This bag, though, has had a short life as a bag because of the hard life some parts of it had as clothing, and it certainly will biodegrade.  I polled some of my near and dear and they thought the bag should continue even if it required lots and lots of mends… So here it is, reworked considerably.


And the other side…


Ready for more years of hard use, I hope! For those who are wondering, the quilt is doing fine so far and I remain happy to use it.


Filed under Leaf prints, Natural dyeing, Sewing

18 responses to “Downsides of upcycling

  1. Pia

    Love it. I only got a lot of brownish sheets when I tried.


    • Brownish sheets… that does sound discouraging! Would you ever try again? There is a mordant process in the how to section of this blog if you want to try again. It works for me–but I can’t say I never get disappointing surprises. I am imagining you have access to a completely different set of leaves than I can obtain, and it is certainly the case that the European trees I have tried tend to give browns–but these can be glorious, as Lotta Helleberg‘s eco-prints show.


      • Pia

        I may try again in the future – but I decided that I was spreading myself too thin and I don’t even sew much, so it was more of a fascination than a useful ting. But yes, splotchy or solid brown with hardly any prints at all. But I did learn a few things not to do. And perhaps I’ll give cotton a miss and try silk?

        I’m going to work with paper again at some point, if I can make that work, fabric may or may not come into play. I must say, the eucalyptys prints you guys are getting makes me envious every time.


      • You do have to decide which of the exciting possibilities of craft you have time and passion enough to manage, I agree. And yes, silk (or even better, wool) will be easier as a starting fibre if you decide to go there again. Eucalypts… I can only say that I love them and feel privileged to be surrounded by them. I did travel to Denmark and Norway once, and just loved it. To be in a forest of birch, where birch belong, was just amazing.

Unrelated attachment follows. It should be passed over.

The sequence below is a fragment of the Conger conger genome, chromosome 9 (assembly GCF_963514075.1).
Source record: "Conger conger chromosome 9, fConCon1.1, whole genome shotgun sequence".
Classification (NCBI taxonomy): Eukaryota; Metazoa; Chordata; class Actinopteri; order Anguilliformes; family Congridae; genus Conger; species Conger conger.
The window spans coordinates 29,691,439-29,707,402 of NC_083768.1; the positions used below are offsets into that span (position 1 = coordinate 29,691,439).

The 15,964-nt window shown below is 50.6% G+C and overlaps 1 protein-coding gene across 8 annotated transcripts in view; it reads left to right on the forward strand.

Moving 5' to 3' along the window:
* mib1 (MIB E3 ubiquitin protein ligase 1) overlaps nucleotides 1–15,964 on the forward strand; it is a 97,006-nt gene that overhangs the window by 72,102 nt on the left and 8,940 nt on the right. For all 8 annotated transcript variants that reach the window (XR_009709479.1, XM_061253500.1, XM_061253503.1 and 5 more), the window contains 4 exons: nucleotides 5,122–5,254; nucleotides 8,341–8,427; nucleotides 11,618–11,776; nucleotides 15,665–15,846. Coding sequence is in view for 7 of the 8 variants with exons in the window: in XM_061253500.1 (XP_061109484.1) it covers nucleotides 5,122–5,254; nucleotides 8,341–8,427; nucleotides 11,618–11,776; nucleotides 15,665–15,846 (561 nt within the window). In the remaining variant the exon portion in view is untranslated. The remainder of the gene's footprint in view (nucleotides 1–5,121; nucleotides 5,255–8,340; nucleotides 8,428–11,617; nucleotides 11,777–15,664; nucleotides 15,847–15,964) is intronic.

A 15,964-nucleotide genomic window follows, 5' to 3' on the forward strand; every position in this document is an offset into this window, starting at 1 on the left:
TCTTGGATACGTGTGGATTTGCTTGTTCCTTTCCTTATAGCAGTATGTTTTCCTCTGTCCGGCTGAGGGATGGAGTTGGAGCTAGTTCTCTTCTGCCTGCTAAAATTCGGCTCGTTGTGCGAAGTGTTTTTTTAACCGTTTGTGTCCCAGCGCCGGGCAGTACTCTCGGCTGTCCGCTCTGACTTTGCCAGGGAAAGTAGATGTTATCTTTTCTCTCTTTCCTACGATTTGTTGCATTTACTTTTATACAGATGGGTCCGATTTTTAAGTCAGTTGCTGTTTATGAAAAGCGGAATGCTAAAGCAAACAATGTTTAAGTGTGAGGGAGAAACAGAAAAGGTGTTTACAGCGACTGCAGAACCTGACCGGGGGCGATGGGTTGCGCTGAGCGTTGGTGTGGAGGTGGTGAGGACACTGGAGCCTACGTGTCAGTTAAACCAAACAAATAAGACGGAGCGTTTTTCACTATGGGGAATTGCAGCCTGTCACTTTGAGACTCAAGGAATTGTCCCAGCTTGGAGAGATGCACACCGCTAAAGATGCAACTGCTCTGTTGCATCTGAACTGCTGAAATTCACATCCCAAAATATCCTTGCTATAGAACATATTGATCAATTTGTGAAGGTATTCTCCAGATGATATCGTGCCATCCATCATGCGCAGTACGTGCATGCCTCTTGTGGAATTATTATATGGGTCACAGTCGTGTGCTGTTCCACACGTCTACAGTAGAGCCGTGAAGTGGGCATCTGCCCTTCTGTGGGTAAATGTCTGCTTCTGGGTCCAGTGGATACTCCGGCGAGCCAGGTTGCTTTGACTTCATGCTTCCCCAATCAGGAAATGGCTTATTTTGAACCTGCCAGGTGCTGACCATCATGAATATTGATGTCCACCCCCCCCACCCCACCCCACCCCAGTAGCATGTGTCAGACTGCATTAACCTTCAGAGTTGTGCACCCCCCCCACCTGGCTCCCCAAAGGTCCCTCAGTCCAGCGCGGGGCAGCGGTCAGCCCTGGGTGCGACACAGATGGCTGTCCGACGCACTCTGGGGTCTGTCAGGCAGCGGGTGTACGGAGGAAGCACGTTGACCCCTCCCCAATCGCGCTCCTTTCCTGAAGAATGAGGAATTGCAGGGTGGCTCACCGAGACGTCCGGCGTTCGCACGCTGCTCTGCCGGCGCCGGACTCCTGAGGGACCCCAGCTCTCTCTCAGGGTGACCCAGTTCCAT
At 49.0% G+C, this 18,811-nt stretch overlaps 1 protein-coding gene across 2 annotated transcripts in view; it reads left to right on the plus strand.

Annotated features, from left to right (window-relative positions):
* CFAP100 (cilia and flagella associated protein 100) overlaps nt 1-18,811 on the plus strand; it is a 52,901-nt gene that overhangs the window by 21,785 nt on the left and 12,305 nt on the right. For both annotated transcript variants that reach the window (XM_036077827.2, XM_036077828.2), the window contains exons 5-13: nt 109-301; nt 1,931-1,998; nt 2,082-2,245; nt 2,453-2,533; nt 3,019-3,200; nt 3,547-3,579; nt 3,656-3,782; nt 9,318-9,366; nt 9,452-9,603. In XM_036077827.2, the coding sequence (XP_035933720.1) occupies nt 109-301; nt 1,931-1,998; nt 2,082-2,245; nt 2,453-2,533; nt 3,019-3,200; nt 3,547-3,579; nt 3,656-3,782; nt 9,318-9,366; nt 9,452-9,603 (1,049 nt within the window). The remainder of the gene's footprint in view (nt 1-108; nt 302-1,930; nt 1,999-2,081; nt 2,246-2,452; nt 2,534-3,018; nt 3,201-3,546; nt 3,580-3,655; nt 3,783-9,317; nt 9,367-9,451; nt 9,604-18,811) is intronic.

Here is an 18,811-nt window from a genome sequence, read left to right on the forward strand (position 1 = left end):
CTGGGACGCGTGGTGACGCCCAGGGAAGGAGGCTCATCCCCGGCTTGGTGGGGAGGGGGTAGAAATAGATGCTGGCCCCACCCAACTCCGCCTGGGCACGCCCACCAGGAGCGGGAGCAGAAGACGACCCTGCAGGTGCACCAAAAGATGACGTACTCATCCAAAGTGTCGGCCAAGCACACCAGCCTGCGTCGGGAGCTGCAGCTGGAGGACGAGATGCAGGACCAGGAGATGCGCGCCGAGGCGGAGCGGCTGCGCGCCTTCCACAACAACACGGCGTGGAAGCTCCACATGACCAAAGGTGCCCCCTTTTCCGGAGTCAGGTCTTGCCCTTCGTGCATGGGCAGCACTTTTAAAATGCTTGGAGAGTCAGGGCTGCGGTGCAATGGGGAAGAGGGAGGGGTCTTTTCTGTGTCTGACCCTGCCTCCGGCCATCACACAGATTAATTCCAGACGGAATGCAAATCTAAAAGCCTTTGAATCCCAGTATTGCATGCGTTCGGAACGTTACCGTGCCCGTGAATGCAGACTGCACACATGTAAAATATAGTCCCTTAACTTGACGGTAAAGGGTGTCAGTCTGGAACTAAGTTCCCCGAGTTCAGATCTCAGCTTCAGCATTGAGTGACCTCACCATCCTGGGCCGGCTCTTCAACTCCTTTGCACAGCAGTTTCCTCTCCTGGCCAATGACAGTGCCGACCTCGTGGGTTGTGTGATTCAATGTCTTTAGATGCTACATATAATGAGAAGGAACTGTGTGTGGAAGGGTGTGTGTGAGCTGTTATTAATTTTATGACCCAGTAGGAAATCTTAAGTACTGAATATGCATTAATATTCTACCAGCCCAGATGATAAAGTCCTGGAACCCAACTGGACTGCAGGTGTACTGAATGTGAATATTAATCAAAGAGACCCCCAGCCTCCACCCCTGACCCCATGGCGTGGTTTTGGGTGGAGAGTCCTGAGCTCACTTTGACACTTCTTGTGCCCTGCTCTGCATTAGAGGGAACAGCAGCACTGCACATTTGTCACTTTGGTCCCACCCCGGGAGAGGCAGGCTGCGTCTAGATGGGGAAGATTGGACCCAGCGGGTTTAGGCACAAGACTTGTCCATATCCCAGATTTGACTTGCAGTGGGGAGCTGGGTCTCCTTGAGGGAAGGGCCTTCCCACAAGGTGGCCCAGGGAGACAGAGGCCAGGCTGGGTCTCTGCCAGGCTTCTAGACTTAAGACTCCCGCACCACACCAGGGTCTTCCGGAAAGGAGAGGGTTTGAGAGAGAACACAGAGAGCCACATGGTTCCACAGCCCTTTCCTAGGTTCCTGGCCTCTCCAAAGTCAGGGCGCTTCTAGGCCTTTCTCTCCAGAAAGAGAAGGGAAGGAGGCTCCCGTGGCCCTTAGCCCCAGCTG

2. honoured to see my name in your blog roll….I love your Quilting skills too 🙂


    • Thanks, Wendi! I really enjoy your blog and belatedly realised it wasn’t on my blogroll. Thanks for the compliment–I don’t think I’m much of a quilter–I like the patchworking part much more than the quilting itself.


  3. the work is absolutely gorgeous.


  4. this is great! I love your process and your connection to the bag and its life with you.


  5. Your quilt and bag are just beautiful! I especially like the quilt design, as it shows off the fabric so well.

    Eco-printing is something that is on my “To Try One Day” list, but as you say, it is a skill that takes some time and effort to master which is the reason I have deliberately been resisting the urge to have a go at least for the moment and focus on dyeing yarn and fleece. But your pictures are so inspiring, and I do have a lot of old sheets in the cupboard so I can definitely feel my resistance being weakened…


  6. beauty, both of them as well as the concept behind.


  7. Pingback: For the love of mending | Local & Bespoke

  8. it’s a shame that cotton which is much easier to get hold of as a reuse fabric, is so hard to dye. going to check out your mordanting process … but the bag and the quilt are exquisite, beautiful things. a lot of love and patience went into those.